What’s More Dishonest: Scientists Taking Corporate Cash or Mudslingers Attacking Them?

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by DAVID ROPEIK

Much has been said about FoltaGate, the Freedom of Information Act (FOIA) request for the emails of University of Florida professor Kevin Folta, a scientist who advocates for genetically modified food technology. Most of the commentary has been about whether the FOIA request was a valid effort to find out if Folta had been corrupted by funding from Big Ag or just phishing for mud to sling, to undermine what Folta says. The selective way the phishers used the massive amount of information Folta and his university handed over — nothing only that Folta had received financial support from Monsanto to support his public speaking, to say the same things he’d been saying for years before he got that support — seems to answer that question. That and the fact that the FOIA request was initiated by an avowed anti-GMO group funded in part by the organic industry, operating under the disingenuous name US Right to Know.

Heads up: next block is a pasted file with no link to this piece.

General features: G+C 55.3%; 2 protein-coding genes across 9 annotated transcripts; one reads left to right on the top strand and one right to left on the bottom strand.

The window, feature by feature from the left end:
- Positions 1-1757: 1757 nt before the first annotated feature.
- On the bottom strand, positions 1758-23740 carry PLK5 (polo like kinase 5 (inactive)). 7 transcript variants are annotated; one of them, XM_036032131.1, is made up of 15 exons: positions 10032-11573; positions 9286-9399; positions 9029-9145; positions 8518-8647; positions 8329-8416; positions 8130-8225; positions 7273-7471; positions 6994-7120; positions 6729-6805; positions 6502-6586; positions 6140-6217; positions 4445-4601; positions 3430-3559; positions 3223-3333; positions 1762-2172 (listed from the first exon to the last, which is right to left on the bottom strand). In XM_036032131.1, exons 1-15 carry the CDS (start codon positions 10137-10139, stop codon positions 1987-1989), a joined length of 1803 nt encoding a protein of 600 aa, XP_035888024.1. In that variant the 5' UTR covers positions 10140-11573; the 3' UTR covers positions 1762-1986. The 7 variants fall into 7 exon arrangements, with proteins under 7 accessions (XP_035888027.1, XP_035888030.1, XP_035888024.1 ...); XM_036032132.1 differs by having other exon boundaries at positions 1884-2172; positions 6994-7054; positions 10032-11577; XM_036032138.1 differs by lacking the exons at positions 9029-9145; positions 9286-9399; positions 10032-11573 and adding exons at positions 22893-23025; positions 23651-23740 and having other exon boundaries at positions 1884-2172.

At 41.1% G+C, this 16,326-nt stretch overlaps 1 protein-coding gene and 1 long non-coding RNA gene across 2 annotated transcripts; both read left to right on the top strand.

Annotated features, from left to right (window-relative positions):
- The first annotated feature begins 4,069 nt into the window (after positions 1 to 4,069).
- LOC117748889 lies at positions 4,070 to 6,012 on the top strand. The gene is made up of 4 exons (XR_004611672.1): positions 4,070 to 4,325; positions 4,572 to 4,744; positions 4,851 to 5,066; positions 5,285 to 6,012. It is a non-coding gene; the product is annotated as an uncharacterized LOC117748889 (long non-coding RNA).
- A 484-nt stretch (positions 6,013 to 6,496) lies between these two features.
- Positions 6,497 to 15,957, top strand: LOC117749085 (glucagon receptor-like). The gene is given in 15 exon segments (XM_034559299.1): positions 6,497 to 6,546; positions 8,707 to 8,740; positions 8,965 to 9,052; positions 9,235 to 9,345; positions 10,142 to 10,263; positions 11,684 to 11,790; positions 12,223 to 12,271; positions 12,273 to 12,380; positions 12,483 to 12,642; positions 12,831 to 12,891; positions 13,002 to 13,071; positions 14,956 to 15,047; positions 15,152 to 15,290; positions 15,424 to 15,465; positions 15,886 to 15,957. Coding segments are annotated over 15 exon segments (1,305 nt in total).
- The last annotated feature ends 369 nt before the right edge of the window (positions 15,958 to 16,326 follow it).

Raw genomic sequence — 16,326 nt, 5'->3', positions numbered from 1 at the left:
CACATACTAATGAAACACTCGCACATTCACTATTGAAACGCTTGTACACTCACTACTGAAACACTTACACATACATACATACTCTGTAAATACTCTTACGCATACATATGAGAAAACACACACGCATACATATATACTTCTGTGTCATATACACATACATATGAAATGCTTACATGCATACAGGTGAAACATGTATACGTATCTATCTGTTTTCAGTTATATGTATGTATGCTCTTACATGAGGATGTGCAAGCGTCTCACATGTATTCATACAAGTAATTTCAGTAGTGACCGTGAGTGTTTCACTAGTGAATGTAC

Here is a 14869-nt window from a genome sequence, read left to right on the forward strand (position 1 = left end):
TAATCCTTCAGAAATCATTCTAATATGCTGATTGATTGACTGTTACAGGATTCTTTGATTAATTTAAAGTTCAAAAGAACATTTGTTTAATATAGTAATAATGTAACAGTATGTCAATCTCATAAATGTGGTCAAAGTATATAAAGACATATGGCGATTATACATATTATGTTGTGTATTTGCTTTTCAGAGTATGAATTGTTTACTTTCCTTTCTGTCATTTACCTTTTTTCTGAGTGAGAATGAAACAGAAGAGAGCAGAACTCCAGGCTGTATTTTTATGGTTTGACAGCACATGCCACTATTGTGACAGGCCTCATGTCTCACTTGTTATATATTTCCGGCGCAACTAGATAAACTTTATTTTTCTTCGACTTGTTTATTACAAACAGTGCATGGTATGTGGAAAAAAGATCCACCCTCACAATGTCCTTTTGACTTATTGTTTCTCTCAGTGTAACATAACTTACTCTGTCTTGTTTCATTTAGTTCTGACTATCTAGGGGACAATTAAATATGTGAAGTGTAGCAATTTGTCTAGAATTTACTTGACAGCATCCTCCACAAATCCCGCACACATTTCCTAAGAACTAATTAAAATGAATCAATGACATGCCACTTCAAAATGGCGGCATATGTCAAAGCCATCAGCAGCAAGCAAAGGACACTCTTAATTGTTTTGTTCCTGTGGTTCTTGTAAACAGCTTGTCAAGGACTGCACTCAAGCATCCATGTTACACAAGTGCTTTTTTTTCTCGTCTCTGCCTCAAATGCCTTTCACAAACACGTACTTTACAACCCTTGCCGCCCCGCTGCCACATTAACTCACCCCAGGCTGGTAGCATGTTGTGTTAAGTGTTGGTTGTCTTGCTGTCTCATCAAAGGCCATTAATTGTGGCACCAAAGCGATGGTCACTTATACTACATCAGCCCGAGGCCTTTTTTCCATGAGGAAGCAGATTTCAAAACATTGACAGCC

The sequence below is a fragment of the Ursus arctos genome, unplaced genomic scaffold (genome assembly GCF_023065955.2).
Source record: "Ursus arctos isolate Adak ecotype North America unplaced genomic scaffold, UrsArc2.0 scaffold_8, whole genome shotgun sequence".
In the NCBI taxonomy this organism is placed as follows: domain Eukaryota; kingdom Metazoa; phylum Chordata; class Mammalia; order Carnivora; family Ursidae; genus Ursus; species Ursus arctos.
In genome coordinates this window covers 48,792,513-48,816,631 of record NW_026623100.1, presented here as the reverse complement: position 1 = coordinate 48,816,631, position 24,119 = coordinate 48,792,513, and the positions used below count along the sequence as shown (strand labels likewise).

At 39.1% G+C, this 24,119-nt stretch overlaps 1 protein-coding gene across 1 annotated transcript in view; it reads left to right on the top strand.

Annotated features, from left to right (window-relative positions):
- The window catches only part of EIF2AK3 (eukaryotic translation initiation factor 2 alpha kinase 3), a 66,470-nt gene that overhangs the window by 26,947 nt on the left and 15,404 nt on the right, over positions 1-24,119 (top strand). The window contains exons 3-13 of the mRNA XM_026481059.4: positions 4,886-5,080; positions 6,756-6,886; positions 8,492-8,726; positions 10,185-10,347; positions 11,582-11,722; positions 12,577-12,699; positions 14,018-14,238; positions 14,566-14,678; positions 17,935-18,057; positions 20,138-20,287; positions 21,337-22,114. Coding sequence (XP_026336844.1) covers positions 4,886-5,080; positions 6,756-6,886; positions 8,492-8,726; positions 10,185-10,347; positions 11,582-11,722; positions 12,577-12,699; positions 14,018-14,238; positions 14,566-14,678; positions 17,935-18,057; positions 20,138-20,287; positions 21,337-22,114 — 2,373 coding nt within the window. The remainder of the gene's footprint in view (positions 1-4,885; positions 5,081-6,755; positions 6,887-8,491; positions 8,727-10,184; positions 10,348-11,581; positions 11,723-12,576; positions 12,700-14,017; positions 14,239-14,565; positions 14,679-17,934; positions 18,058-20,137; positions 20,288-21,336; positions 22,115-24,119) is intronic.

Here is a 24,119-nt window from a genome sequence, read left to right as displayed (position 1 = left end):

In general, FOIA requests like this, and anything else journalists can do to find out whether someone claiming the trustworthy mantle of scientist/expert has been corrupted by funders, are a good idea. But they are being used more and more not by journalists, but by advocates on all sorts of issues (climate change, vaccines, obesity, gun control), not to honestly investigate whether someone’s views have been bought and paid for, but just to cast doubt on the trustworthiness of what that person says.

This should be a Bright Red Flag to any journalist, and any reader with an open mind who isn’t already on one side or the other of any controversial issue. Mudslinging is generally what you do when what someone says, and their facts, can’t be attacked directly. It should automatically alert the journalist and reader to be skeptical not only of the person being attacked, but of the bias of the attackers. Journalists need to be a little more critical of the mudslingers, as has been the case in FoltaGate. (GMO Controversy: When Do Demands for Scientists records turn into harassment?)

Read more.